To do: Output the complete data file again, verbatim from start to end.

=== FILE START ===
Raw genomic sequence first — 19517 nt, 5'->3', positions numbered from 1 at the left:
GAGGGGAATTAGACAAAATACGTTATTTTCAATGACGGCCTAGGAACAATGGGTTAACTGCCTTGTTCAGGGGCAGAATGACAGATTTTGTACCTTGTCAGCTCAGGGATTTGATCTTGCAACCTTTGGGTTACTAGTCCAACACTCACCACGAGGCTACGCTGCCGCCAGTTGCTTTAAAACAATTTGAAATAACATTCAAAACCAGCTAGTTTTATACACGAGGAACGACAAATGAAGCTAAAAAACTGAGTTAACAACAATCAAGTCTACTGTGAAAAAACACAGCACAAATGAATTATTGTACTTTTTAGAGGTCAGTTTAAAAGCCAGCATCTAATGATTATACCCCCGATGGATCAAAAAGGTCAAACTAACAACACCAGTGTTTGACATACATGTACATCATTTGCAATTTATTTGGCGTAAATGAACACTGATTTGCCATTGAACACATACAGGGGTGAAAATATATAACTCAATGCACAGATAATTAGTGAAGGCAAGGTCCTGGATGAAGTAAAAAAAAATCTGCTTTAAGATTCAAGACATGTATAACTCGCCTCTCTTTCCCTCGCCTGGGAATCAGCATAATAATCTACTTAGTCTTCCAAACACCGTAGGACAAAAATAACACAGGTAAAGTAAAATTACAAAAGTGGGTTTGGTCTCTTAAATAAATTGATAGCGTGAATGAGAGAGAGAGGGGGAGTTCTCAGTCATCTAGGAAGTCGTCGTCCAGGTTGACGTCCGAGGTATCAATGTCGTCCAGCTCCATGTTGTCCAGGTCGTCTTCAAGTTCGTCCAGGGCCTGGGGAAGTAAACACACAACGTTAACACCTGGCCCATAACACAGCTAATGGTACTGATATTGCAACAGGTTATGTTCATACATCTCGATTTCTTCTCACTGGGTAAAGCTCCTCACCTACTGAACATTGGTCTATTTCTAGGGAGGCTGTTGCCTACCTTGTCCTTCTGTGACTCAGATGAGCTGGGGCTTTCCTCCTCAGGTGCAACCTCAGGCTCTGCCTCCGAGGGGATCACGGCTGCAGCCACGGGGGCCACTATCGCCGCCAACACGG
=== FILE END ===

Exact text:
Raw genomic sequence first — 19517 nt, 5'->3', positions numbered from 1 at the left:
GAGGGGAATTAGACAAAATACGTTATTTTCAATGACGGCCTAGGAACAATGGGTTAACTGCCTTGTTCAGGGGCAGAATGACAGATTTTGTACCTTGTCAGCTCAGGGATTTGATCTTGCAACCTTTGGGTTACTAGTCCAACACTCACCACGAGGCTACGCTGCCGCCAGTTGCTTTAAAACAATTTGAAATAACATTCAAAACCAGCTAGTTTTATACACGAGGAACGACAAATGAAGCTAAAAAACTGAGTTAACAACAATCAAGTCTACTGTGAAAAAACACAGCACAAATGAATTATTGTACTTTTTAGAGGTCAGTTTAAAAGCCAGCATCTAATGATTATACCCCCGATGGATCAAAAAGGTCAAACTAACAACACCAGTGTTTGACATACATGTACATCATTTGCAATTTATTTGGCGTAAATGAACACTGATTTGCCATTGAACACATACAGGGGTGAAAATATATAACTCAATGCACAGATAATTAGTGAAGGCAAGGTCCTGGATGAAGTAAAAAAAAATCTGCTTTAAGATTCAAGACATGTATAACTCGCCTCTCTTTCCCTCGCCTGGGAATCAGCATAATAATCTACTTAGTCTTCCAAACACCGTAGGACAAAAATAACACAGGTAAAGTAAAATTACAAAAGTGGGTTTGGTCTCTTAAATAAATTGATAGCGTGAATGAGAGAGAGAGGGGGAGTTCTCAGTCATCTAGGAAGTCGTCGTCCAGGTTGACGTCCGAGGTATCAATGTCGTCCAGCTCCATGTTGTCCAGGTCGTCTTCAAGTTCGTCCAGGGCCTGGGGAAGTAAACACACAACGTTAACACCTGGCCCATAACACAGCTAATGGTACTGATATTGCAACAGGTTATGTTCATACATCTCGATTTCTTCTCACTGGGTAAAGCTCCTCACCTACTGAACATTGGTCTATTTCTAGGGAGGCTGTTGCCTACCTTGTCCTTCTGTGACTCAGATGAGCTGGGGCTTTCCTCCTCAGGTGCAACCTCAGGCTCTGCCTCCGAGGGGATCACGGCTGCAGCCACGGGGGCCACTATCGCCGCCAACACGG